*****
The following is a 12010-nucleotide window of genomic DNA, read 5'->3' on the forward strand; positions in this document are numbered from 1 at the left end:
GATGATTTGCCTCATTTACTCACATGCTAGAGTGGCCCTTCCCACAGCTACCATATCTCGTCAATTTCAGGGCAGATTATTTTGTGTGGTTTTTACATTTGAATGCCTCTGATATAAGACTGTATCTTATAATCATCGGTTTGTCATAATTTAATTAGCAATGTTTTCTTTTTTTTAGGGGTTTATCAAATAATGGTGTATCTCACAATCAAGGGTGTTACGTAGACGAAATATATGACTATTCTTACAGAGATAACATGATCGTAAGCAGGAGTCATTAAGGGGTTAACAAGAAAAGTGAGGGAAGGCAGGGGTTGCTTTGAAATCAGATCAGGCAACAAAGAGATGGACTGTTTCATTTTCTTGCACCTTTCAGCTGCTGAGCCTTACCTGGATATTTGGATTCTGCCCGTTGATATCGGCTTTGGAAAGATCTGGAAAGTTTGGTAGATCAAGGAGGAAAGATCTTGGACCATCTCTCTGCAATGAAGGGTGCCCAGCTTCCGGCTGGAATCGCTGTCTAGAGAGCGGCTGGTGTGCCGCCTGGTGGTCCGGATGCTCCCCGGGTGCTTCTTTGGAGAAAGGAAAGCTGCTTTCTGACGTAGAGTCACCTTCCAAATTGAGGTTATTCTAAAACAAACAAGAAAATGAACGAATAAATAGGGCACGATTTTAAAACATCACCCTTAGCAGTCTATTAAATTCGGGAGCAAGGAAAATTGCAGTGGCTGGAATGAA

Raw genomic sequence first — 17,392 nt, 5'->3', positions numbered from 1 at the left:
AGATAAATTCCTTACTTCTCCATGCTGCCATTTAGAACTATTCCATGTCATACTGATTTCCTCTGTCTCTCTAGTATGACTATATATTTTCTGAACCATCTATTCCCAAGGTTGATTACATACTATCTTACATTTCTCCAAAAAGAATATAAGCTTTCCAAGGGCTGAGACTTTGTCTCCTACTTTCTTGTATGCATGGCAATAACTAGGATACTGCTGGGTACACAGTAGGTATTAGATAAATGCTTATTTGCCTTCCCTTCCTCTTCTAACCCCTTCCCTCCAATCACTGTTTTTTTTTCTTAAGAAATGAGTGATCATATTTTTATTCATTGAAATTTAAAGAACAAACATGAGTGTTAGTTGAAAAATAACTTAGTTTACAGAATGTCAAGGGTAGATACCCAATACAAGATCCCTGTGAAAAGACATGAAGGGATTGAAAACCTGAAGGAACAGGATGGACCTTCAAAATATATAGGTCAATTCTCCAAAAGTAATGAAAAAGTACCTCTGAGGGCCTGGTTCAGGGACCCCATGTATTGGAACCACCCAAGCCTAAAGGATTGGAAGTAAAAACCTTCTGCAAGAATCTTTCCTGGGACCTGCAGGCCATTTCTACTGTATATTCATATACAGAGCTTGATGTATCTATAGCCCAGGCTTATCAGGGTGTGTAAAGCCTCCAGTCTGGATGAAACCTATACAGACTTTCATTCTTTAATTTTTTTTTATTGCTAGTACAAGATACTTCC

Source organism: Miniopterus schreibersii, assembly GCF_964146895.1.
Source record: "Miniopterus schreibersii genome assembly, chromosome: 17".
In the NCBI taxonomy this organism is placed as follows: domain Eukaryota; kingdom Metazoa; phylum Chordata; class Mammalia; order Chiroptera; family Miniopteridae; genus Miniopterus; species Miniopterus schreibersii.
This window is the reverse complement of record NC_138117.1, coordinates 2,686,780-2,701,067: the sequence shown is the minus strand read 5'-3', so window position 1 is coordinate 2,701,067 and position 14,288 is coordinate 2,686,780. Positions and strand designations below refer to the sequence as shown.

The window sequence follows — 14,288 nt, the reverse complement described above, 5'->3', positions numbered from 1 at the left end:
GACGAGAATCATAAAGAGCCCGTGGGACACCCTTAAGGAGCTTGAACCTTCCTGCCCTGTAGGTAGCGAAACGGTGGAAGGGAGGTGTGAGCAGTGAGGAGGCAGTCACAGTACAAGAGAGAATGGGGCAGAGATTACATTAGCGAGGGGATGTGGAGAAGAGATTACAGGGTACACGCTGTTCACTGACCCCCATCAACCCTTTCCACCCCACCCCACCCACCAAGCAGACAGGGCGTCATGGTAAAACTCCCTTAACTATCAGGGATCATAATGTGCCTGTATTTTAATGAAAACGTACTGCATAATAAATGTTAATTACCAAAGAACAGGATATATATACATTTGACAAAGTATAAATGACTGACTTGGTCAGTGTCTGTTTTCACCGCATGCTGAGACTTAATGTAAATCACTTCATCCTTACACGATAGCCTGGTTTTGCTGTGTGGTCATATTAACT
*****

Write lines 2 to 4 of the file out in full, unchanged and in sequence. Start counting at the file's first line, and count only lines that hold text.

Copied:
GATGATTTGCCTCATTTACTCACATGCTAGAGTGGCCCTTCCCACAGCTACCATATCTCGTCAATTTCAGGGCAGATTATTTTGTGTGGTTTTTACATTTGAATGCCTCTGATATAAGACTGTATCTTATAATCATCGGTTTGTCATAATTTAATTAGCAATGTTTTCTTTTTTTTAGGGGTTTATCAAATAATGGTGTATCTCACAATCAAGGGTGTTACGTAGACGAAATATATGACTATTCTTACAGAGATAACATGATCGTAAGCAGGAGTCATTAAGGGGTTAACAAGAAAAGTGAGGGAAGGCAGGGGTTGCTTTGAAATCAGATCAGGCAACAAAGAGATGGACTGTTTCATTTTCTTGCACCTTTCAGCTGCTGAGCCTTACCTGGATATTTGGATTCTGCCCGTTGATATCGGCTTTGGAAAGATCTGGAAAGTTTGGTAGATCAAGGAGGAAAGATCTTGGACCATCTCTCTGCAATGAAGGGTGCCCAGCTTCCGGCTGGAATCGCTGTCTAGAGAGCGGCTGGTGTGCCGCCTGGTGGTCCGGATGCTCCCCGGGTGCTTCTTTGGAGAAAGGAAAGCTGCTTTCTGACGTAGAGTCACCTTCCAAATTGAGGTTATTCTAAAACAAACAAGAAAATGAACGAATAAATAGGGCACGATTTTAAAACATCACCCTTAGCAGTCTATTAAATTCGGGAGCAAGGAAAATTGCAGTGGCTGGAATGAA

Raw genomic sequence first — 17,392 nt, 5'->3', positions numbered from 1 at the left:
AGATAAATTCCTTACTTCTCCATGCTGCCATTTAGAACTATTCCATGTCATACTGATTTCCTCTGTCTCTCTAGTATGACTATATATTTTCTGAACCATCTATTCCCAAGGTTGATTACATACTATCTTACATTTCTCCAAAAAGAATATAAGCTTTCCAAGGGCTGAGACTTTGTCTCCTACTTTCTTGTATGCATGGCAATAACTAGGATACTGCTGGGTACACAGTAGGTATTAGATAAATGCTTATTTGCCTTCCCTTCCTCTTCTAACCCCTTCCCTCCAATCACTGTTTTTTTTTCTTAAGAAATGAGTGATCATATTTTTATTCATTGAAATTTAAAGAACAAACATGAGTGTTAGTTGAAAAATAACTTAGTTTACAGAATGTCAAGGGTAGATACCCAATACAAGATCCCTGTGAAAAGACATGAAGGGATTGAAAACCTGAAGGAACAGGATGGACCTTCAAAATATATAGGTCAATTCTCCAAAAGTAATGAAAAAGTACCTCTGAGGGCCTGGTTCAGGGACCCCATGTATTGGAACCACCCAAGCCTAAAGGATTGGAAGTAAAAACCTTCTGCAAGAATCTTTCCTGGGACCTGCAGGCCATTTCTACTGTATATTCATATACAGAGCTTGATGTATCTATAGCCCAGGCTTATCAGGGTGTGTAAAGCCTCCAGTCTGGATGAAACCTATACAGACTTTCATTCTTTAATTTTTTTTTATTGCTAGTACAAGATACTTCC